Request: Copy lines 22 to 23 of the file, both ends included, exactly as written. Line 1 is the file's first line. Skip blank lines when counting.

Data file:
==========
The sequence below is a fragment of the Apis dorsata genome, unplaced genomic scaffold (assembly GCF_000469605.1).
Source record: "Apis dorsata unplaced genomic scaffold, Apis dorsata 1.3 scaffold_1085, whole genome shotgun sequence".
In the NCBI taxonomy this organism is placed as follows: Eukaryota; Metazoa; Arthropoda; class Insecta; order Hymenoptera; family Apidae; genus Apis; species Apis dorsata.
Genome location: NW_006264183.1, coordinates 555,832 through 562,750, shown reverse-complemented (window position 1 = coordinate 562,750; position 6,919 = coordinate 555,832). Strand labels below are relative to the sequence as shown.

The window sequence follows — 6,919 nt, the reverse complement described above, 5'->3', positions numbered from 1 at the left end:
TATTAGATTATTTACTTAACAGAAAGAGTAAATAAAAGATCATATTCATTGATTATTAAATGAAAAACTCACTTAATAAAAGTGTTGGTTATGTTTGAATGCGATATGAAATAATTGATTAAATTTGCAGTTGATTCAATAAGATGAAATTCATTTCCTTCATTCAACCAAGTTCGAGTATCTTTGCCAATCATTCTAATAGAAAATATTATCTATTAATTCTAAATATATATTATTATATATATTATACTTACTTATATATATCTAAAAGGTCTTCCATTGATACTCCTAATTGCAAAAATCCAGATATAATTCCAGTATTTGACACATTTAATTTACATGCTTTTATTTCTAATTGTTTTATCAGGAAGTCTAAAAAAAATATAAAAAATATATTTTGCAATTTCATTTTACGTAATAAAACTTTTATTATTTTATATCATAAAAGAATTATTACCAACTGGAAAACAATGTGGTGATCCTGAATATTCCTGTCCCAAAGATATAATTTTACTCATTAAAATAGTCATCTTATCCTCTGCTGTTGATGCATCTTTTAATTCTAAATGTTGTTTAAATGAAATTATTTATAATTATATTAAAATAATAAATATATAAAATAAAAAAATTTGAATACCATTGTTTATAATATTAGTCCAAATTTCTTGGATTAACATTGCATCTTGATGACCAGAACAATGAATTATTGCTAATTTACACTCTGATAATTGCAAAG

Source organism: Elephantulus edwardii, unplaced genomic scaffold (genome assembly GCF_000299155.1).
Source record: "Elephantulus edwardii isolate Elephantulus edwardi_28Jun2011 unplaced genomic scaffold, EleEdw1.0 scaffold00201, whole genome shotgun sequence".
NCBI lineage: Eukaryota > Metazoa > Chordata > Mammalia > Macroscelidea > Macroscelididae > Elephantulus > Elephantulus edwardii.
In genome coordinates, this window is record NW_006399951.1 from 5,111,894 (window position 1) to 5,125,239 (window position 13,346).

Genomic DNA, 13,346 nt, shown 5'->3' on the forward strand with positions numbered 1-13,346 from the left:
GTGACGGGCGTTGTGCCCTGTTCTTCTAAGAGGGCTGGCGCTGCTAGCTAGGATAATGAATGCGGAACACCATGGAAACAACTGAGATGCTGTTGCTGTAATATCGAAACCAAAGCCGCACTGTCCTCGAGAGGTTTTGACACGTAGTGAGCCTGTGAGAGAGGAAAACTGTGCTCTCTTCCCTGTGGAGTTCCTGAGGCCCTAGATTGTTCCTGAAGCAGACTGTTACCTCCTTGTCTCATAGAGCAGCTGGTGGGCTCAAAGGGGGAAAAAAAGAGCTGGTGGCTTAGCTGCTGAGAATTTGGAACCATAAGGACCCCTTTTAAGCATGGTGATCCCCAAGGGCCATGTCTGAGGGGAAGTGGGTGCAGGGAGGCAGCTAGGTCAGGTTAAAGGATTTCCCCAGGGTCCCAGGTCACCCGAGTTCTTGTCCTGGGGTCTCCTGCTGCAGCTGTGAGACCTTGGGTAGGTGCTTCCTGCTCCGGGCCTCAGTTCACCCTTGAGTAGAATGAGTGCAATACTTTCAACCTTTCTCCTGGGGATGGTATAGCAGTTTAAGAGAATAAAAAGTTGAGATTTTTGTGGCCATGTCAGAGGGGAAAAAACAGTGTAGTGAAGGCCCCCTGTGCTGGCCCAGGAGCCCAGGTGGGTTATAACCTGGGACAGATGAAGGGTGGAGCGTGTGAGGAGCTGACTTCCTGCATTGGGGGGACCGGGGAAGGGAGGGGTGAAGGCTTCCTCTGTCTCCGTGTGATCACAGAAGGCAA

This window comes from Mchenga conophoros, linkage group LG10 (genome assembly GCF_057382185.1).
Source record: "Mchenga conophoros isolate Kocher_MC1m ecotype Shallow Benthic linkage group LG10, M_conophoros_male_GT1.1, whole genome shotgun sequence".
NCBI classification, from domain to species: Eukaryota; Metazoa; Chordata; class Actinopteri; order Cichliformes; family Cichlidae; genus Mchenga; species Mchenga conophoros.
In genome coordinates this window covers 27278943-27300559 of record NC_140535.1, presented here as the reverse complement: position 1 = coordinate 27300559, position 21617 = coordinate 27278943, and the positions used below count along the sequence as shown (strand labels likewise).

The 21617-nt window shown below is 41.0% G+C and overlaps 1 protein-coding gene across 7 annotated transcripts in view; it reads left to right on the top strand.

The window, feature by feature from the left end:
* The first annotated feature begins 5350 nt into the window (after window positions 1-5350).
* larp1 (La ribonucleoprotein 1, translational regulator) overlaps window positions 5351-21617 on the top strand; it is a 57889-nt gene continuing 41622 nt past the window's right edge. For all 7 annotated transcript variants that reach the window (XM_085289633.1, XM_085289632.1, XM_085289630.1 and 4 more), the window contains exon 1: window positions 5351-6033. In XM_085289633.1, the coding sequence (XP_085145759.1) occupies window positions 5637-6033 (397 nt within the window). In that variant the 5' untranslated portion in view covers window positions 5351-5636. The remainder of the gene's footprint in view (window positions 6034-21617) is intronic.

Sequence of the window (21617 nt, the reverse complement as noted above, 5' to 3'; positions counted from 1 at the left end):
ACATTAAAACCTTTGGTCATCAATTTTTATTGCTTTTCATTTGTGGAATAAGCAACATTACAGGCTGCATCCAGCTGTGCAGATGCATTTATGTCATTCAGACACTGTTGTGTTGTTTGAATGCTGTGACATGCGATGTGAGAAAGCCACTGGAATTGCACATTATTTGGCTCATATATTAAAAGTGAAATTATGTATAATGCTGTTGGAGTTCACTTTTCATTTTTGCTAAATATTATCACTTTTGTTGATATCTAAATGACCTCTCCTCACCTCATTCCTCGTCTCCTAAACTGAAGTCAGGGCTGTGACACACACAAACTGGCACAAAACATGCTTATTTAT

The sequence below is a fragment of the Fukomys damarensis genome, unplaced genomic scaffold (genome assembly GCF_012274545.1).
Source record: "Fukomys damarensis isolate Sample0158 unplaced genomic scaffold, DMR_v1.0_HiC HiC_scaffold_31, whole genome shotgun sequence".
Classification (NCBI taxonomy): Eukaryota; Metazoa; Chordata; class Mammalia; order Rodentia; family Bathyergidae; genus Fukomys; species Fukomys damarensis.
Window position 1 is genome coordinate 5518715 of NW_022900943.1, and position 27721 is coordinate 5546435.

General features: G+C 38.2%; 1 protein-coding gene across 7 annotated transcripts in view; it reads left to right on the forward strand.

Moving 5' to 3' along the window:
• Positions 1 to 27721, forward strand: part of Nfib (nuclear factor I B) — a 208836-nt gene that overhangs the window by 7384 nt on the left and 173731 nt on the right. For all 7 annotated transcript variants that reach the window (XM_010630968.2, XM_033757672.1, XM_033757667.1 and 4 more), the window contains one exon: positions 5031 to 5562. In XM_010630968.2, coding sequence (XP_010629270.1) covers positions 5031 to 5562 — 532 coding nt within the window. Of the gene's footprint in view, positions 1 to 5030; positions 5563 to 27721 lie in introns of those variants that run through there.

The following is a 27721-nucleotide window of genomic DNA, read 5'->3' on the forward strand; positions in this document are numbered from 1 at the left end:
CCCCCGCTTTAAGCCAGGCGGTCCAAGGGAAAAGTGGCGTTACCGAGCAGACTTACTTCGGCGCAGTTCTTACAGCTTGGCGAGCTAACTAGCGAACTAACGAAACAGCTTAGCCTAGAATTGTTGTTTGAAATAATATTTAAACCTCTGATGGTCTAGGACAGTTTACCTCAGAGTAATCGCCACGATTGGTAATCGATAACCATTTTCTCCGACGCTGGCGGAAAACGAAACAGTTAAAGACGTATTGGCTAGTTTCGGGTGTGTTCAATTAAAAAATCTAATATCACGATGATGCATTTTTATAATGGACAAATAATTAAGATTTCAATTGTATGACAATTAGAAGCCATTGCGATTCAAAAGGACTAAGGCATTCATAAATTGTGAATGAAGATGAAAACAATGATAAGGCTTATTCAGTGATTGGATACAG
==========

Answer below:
ACATTAAAACCTTTGGTCATCAATTTTTATTGCTTTTCATTTGTGGAATAAGCAACATTACAGGCTGCATCCAGCTGTGCAGATGCATTTATGTCATTCAGACACTGTTGTGTTGTTTGAATGCTGTGACATGCGATGTGAGAAAGCCACTGGAATTGCACATTATTTGGCTCATATATTAAAAGTGAAATTATGTATAATGCTGTTGGAGTTCACTTTTCATTTTTGCTAAATATTATCACTTTTGTTGATATCTAAATGACCTCTCCTCACCTCATTCCTCGTCTCCTAAACTGAAGTCAGGGCTGTGACACACACAAACTGGCACAAAACATGCTTATTTAT

The sequence below is a fragment of the Fukomys damarensis genome, unplaced genomic scaffold (genome assembly GCF_012274545.1).